Thursday, April 29, 2021

Another Coat of Arms Just Across the Street

Our hotel being right on the corner, and having looked at the arms on the Odd Fellows Mansion directly across one street, we now come to the arms on the building directly across the other street, on the building labeled Haandvækerforeningen. (We could actually see this building from our hotel room window!)

This building now houses the Association of Craftsmen in Copenhagen (in Danish: Haandværkerforeningen i Kjøbenhavn), an interest organization based in Copenhagen, Denmark. Its 2,200 members are owners of small and medium-large companies. It is affiliated with 35 guilds and industry organizations. Its headquarters is Moltke's Mansion.

The building has a long and interesting history. It was built for Ulrik Frederik Gyldenløve, the illegitimate son of King Frederick III (at the time Prince-Archbishop of Bremen and coadjutor of the Bishopric of Halberstadt). When his father became King of Denmark in 1648, Ulrik Frederik assumed the surname Gyldenløve which was used by illegitimate sons of Danish kings (not unlike some of the illegitimate sons of the kings of England being called Fitzroy).

The mansion was built between 1700 and 1702 and was originally known as Gyldenløve's Little Mansion (in contrast to his larger mansion, now the Charlottenborg Palace at Kongens Nytorv).

The house received its current name in 1842, after it was acquired by Adam Wilhelm von Moltke, Count of Bregentved in 1818, the first Danish Prime Minister under the Danish constitutional monarchy.

The arms over the door (above), however, are not those of Ulrik Frederik Gyldenløve, whose arms are depicted in the arms books of the Order of the Elephant which have been digitized by Denmark and are available to view on the internet. Ulrik's arms (below) are found at:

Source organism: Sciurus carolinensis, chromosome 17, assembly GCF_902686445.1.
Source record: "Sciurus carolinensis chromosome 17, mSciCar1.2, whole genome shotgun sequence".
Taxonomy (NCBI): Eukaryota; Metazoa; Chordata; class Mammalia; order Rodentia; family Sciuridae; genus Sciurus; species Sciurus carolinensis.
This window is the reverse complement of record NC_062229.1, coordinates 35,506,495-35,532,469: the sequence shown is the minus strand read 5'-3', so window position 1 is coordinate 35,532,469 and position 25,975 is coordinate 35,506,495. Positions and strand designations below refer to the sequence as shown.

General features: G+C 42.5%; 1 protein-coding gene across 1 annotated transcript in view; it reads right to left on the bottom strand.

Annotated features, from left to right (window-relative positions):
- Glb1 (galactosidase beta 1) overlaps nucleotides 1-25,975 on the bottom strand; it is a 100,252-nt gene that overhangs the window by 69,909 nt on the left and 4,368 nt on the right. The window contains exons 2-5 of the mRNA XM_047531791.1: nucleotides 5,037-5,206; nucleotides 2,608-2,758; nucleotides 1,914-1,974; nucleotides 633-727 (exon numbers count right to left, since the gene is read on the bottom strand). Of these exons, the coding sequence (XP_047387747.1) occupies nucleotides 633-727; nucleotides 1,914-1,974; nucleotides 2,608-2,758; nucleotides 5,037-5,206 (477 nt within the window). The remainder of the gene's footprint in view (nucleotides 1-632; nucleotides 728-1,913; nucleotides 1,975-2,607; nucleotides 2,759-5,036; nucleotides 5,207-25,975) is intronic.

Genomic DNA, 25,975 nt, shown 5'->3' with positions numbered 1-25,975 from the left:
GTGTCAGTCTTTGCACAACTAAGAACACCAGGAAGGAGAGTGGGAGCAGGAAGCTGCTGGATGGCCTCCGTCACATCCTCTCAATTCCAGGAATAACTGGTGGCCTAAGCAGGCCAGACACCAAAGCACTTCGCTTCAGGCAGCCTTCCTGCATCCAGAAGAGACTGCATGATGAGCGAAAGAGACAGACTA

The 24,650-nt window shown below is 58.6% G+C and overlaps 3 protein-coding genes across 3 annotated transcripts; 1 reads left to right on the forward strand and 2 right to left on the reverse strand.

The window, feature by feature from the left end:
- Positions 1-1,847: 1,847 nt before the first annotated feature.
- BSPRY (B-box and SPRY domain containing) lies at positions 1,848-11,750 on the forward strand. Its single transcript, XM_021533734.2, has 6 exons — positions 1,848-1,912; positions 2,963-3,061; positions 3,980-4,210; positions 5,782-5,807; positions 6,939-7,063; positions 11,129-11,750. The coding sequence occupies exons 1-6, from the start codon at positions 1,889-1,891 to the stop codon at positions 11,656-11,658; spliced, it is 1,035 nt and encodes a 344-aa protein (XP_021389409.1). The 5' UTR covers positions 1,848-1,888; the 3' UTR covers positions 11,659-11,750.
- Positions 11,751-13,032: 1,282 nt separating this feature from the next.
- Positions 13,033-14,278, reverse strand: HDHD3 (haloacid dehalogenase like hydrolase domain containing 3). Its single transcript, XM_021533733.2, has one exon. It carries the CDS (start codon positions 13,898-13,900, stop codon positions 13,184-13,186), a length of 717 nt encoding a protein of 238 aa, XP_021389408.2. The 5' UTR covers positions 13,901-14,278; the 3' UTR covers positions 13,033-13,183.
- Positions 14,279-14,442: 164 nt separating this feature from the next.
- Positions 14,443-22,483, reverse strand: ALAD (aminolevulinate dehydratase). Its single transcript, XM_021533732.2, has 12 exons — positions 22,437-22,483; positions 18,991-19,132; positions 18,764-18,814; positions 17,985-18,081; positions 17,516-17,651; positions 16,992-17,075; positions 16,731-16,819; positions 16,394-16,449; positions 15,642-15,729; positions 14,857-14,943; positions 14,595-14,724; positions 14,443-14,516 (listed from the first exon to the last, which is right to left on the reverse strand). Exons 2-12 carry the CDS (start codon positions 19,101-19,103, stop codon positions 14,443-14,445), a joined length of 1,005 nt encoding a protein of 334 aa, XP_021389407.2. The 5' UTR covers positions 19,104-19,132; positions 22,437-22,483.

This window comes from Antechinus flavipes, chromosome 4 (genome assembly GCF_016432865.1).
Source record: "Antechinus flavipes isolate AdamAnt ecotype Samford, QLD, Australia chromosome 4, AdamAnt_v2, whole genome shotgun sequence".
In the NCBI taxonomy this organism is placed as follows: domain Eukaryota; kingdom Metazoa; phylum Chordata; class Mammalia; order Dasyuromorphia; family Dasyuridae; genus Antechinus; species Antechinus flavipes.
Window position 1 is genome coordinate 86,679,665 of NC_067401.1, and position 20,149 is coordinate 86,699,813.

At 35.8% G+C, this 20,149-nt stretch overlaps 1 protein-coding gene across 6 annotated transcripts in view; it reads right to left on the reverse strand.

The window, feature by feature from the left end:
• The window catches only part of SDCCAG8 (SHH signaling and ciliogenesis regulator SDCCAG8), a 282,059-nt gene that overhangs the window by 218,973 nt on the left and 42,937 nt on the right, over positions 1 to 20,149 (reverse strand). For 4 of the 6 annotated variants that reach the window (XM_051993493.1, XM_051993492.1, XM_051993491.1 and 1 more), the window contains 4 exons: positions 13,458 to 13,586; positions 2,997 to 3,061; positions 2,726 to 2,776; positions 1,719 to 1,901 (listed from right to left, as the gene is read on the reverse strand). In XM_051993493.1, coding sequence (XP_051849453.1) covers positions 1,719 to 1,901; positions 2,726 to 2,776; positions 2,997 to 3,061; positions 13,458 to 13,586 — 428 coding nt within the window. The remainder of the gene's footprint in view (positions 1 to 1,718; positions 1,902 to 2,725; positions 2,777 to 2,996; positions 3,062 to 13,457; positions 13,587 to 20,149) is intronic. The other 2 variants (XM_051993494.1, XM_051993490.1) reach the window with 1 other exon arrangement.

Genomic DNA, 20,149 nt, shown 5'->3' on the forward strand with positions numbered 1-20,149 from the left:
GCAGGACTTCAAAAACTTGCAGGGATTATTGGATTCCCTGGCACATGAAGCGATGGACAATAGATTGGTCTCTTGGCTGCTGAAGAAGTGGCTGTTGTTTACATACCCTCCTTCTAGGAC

As you can see, they are nothing like the (much simpler) arms on the mansion, surmounted by the coronet of a count.

These are the arms of Adam William von Moltke, seen in the inescutcheon of his greater arms from the arms books of the Order of the Elephant,

These lesser arms are blazoned: Or three "primordial" or Moltke birds sable. (Personally, I see no difference between these "primordial" or Moltke birds and ravens/crows/choughs, but maybe that's just me.) The lesser arms alone are seen earlier in the same volume in the entry for Anthony Henry von Moltke.

In addition to the von Moltke arms over the doorway, the windows of the mansion are chock full of heraldic symbolism, especially in the lion's and elephant's faces, along with the massive swag garlands, surrounding them. (Lions appear on the lesser arms of Denmark, and elephants, of course, are from the Order of the Elephant.)

As always, you can click on an image to see a larger, more detailed copy of each photograph.

And here's two more with a better view of the elephant's faces:

All in all, an amazing display of heraldry and heraldic symbolism, over an entire building!

Next time, we go a little further afield in the next episode of "Hunting for Heraldry".

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